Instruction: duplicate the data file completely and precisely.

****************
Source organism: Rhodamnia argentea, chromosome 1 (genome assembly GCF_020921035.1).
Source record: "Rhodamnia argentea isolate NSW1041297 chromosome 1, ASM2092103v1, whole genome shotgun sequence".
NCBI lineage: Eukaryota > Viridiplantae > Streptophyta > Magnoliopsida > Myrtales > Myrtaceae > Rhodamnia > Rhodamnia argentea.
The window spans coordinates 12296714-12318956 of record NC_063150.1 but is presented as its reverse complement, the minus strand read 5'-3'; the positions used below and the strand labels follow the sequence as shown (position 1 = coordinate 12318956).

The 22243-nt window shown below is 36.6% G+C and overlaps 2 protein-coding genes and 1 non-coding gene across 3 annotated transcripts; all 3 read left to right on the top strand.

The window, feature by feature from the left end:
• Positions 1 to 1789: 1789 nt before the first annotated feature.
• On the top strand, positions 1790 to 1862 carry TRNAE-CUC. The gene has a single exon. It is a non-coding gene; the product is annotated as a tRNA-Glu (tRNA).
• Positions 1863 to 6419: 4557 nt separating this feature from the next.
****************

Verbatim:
Source organism: Rhodamnia argentea, chromosome 1 (genome assembly GCF_020921035.1).
Source record: "Rhodamnia argentea isolate NSW1041297 chromosome 1, ASM2092103v1, whole genome shotgun sequence".
NCBI lineage: Eukaryota > Viridiplantae > Streptophyta > Magnoliopsida > Myrtales > Myrtaceae > Rhodamnia > Rhodamnia argentea.
The window spans coordinates 12296714-12318956 of record NC_063150.1 but is presented as its reverse complement, the minus strand read 5'-3'; the positions used below and the strand labels follow the sequence as shown (position 1 = coordinate 12318956).

The 22243-nt window shown below is 36.6% G+C and overlaps 2 protein-coding genes and 1 non-coding gene across 3 annotated transcripts; all 3 read left to right on the top strand.

The window, feature by feature from the left end:
• Positions 1 to 1789: 1789 nt before the first annotated feature.
• On the top strand, positions 1790 to 1862 carry TRNAE-CUC. The gene has a single exon. It is a non-coding gene; the product is annotated as a tRNA-Glu (tRNA).
• Positions 1863 to 6419: 4557 nt separating this feature from the next.